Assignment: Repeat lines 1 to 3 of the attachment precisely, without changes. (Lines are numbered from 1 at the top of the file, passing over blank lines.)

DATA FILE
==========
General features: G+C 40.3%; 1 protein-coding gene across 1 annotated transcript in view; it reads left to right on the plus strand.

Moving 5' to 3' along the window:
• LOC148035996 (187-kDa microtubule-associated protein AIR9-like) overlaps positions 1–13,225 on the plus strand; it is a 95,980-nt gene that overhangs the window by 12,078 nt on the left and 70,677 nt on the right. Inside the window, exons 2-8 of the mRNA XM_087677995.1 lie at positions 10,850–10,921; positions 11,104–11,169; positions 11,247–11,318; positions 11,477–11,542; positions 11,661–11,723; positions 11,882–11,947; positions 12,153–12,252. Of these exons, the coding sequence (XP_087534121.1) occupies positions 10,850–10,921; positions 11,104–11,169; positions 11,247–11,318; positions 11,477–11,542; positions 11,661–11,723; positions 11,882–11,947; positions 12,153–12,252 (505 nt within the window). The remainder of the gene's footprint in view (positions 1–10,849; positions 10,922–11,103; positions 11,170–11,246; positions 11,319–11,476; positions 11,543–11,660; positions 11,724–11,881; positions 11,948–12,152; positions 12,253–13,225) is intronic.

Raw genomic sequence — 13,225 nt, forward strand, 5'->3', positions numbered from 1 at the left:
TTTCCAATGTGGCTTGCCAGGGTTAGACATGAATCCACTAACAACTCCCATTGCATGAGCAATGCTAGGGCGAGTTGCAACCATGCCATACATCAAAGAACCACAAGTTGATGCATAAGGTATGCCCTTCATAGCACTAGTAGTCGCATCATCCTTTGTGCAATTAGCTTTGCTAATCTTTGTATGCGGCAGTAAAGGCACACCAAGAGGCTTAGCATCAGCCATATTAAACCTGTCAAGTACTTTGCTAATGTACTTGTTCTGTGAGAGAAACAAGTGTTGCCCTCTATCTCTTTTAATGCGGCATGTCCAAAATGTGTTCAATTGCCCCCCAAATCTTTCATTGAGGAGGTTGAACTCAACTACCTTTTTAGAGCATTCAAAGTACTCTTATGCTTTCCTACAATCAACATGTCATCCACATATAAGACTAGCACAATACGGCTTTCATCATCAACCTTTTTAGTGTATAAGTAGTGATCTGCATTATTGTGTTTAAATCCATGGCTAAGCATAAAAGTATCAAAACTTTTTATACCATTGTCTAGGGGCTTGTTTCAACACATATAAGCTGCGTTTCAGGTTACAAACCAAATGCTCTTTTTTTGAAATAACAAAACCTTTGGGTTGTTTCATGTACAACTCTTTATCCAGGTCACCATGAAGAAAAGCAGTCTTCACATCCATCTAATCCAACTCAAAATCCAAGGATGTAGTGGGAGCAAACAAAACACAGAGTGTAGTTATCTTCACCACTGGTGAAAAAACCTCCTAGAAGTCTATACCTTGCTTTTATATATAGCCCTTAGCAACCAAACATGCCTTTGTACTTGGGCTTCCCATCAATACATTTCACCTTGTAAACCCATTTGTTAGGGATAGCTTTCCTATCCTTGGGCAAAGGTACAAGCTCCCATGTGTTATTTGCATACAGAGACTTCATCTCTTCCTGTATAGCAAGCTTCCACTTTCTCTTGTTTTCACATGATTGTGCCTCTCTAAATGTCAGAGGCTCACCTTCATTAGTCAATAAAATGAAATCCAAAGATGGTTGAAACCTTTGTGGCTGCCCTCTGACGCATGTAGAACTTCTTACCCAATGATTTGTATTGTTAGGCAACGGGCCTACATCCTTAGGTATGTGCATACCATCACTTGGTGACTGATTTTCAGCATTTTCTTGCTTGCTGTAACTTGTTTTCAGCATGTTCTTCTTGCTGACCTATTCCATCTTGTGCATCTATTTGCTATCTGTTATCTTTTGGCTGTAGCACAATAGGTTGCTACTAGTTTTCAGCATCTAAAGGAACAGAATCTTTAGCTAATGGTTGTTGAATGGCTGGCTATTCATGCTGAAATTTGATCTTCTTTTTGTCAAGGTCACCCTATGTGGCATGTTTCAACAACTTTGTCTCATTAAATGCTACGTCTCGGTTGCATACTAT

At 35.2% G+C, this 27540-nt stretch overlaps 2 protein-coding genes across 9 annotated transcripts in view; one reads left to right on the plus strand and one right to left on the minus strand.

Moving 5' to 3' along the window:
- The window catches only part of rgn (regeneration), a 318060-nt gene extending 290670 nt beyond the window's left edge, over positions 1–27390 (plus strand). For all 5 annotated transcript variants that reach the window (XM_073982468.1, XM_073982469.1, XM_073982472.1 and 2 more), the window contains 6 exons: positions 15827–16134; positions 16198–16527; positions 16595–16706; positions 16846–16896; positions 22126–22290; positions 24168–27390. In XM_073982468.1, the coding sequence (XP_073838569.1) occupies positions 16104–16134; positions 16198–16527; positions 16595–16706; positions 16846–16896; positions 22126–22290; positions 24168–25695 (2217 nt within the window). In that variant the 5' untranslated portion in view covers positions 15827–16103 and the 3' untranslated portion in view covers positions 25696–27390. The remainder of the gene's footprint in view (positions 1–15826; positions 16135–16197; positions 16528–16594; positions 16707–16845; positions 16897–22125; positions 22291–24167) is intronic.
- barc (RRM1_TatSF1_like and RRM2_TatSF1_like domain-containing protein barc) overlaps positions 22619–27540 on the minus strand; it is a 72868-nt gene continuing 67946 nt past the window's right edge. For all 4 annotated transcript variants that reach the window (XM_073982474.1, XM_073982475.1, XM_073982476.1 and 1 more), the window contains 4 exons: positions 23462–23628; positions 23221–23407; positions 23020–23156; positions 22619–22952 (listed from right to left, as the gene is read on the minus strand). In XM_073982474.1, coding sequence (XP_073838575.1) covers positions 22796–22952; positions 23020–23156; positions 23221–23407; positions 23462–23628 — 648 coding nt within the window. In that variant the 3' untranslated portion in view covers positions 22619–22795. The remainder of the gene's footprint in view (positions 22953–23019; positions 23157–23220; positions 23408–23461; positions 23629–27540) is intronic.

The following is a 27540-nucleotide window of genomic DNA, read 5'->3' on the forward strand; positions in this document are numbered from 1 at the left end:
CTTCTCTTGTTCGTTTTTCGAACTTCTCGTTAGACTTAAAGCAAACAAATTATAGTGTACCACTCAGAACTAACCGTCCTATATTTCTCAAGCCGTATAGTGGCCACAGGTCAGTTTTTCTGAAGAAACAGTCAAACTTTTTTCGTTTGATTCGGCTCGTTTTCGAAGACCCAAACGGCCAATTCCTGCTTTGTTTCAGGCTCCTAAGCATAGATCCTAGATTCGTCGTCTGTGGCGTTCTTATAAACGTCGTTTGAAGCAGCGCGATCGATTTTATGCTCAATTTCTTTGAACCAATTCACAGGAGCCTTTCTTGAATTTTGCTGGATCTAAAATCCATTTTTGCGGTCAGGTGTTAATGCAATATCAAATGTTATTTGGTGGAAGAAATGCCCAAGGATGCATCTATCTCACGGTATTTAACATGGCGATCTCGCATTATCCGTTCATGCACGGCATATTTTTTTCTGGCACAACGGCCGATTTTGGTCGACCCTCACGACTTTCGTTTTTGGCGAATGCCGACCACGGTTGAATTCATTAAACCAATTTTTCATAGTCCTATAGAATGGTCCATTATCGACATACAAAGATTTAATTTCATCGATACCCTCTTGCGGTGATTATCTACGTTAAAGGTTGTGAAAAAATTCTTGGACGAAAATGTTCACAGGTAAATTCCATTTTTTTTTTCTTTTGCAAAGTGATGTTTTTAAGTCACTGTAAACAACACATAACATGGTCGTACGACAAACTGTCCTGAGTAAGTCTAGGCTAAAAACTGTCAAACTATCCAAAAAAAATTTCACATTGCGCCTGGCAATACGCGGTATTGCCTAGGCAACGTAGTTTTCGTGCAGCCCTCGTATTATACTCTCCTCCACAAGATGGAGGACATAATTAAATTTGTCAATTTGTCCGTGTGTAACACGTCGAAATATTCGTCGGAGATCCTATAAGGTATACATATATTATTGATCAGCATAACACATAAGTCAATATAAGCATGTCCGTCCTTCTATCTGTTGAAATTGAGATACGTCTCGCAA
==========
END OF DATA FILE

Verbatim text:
General features: G+C 40.3%; 1 protein-coding gene across 1 annotated transcript in view; it reads left to right on the plus strand.

Moving 5' to 3' along the window:
• LOC148035996 (187-kDa microtubule-associated protein AIR9-like) overlaps positions 1–13,225 on the plus strand; it is a 95,980-nt gene that overhangs the window by 12,078 nt on the left and 70,677 nt on the right. Inside the window, exons 2-8 of the mRNA XM_087677995.1 lie at positions 10,850–10,921; positions 11,104–11,169; positions 11,247–11,318; positions 11,477–11,542; positions 11,661–11,723; positions 11,882–11,947; positions 12,153–12,252. Of these exons, the coding sequence (XP_087534121.1) occupies positions 10,850–10,921; positions 11,104–11,169; positions 11,247–11,318; positions 11,477–11,542; positions 11,661–11,723; positions 11,882–11,947; positions 12,153–12,252 (505 nt within the window). The remainder of the gene's footprint in view (positions 1–10,849; positions 10,922–11,103; positions 11,170–11,246; positions 11,319–11,476; positions 11,543–11,660; positions 11,724–11,881; positions 11,948–12,152; positions 12,253–13,225) is intronic.